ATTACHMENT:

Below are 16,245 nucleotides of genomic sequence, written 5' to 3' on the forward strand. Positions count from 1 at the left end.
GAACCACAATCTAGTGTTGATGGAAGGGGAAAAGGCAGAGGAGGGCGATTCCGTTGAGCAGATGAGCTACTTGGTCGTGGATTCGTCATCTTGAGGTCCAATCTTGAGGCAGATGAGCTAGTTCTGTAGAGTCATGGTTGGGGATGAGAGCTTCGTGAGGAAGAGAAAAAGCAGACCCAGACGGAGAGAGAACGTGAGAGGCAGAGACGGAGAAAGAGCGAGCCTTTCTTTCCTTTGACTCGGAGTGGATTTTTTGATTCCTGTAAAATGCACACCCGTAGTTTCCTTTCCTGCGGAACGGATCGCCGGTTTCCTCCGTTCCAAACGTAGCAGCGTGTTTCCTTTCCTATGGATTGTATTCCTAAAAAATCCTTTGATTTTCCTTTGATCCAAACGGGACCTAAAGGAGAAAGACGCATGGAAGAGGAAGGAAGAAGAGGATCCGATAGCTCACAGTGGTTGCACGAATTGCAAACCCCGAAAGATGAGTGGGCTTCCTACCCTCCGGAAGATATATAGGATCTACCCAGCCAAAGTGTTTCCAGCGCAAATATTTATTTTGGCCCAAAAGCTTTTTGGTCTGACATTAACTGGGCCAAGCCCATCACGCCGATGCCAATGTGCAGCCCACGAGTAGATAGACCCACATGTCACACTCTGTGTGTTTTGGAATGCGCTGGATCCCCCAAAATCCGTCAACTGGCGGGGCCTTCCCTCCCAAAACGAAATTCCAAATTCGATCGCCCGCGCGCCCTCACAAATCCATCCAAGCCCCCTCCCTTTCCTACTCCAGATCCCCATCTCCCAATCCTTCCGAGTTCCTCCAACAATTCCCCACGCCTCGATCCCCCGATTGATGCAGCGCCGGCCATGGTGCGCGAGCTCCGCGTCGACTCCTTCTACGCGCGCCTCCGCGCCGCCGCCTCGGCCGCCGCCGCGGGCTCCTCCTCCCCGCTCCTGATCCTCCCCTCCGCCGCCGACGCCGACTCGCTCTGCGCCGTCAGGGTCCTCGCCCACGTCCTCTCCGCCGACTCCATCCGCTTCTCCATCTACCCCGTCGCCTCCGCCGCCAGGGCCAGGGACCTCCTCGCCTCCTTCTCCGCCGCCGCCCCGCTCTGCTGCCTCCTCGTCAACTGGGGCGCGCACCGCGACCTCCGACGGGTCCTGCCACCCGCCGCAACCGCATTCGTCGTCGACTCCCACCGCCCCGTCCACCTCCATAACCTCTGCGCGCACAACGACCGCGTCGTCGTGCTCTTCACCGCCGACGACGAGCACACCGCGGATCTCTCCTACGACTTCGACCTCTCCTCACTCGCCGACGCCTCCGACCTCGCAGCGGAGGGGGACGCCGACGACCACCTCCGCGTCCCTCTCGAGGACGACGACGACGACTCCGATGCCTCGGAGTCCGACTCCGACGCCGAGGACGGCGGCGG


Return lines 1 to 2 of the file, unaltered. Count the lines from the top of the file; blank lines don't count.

Below are 16,245 nucleotides of genomic sequence, written 5' to 3' on the forward strand. Positions count from 1 at the left end.
GAACCACAATCTAGTGTTGATGGAAGGGGAAAAGGCAGAGGAGGGCGATTCCGTTGAGCAGATGAGCTACTTGGTCGTGGATTCGTCATCTTGAGGTCCAATCTTGAGGCAGATGAGCTAGTTCTGTAGAGTCATGGTTGGGGATGAGAGCTTCGTGAGGAAGAGAAAAAGCAGACCCAGACGGAGAGAGAACGTGAGAGGCAGAGACGGAGAAAGAGCGAGCCTTTCTTTCCTTTGACTCGGAGTGGATTTTTTGATTCCTGTAAAATGCACACCCGTAGTTTCCTTTCCTGCGGAACGGATCGCCGGTTTCCTCCGTTCCAAACGTAGCAGCGTGTTTCCTTTCCTATGGATTGTATTCCTAAAAAATCCTTTGATTTTCCTTTGATCCAAACGGGACCTAAAGGAGAAAGACGCATGGAAGAGGAAGGAAGAAGAGGATCCGATAGCTCACAGTGGTTGCACGAATTGCAAACCCCGAAAGATGAGTGGGCTTCCTACCCTCCGGAAGATATATAGGATCTACCCAGCCAAAGTGTTTCCAGCGCAAATATTTATTTTGGCCCAAAAGCTTTTTGGTCTGACATTAACTGGGCCAAGCCCATCACGCCGATGCCAATGTGCAGCCCACGAGTAGATAGACCCACATGTCACACTCTGTGTGTTTTGGAATGCGCTGGATCCCCCAAAATCCGTCAACTGGCGGGGCCTTCCCTCCCAAAACGAAATTCCAAATTCGATCGCCCGCGCGCCCTCACAAATCCATCCAAGCCCCCTCCCTTTCCTACTCCAGATCCCCATCTCCCAATCCTTCCGAGTTCCTCCAACAATTCCCCACGCCTCGATCCCCCGATTGATGCAGCGCCGGCCATGGTGCGCGAGCTCCGCGTCGACTCCTTCTACGCGCGCCTCCGCGCCGCCGCCTCGGCCGCCGCCGCGGGCTCCTCCTCCCCGCTCCTGATCCTCCCCTCCGCCGCCGACGCCGACTCGCTCTGCGCCGTCAGGGTCCTCGCCCACGTCCTCTCCGCCGACTCCATCCGCTTCTCCATCTACCCCGTCGCCTCCGCCGCCAGGGCCAGGGACCTCCTCGCCTCCTTCTCCGCCGCCGCCCCGCTCTGCTGCCTCCTCGTCAACTGGGGCGCGCACCGCGACCTCCGACGGGTCCTGCCACCCGCCGCAACCGCATTCGTCGTCGACTCCCACCGCCCCGTCCACCTCCATAACCTCTGCGCGCACAACGACCGCGTCGTCGTGCTCTTCACCGCCGACGACGAGCACACCGCGGATCTCTCCTACGACTTCGACCTCTCCTCACTCGCCGACGCCTCCGACCTCGCAGCGGAGGGGGACGCCGACGACCACCTCCGCGTCCCTCTCGAGGACGACGACGACGACTCCGATGCCTCGGAGTCCGACTCCGACGCCGAGGACGGCGGCGG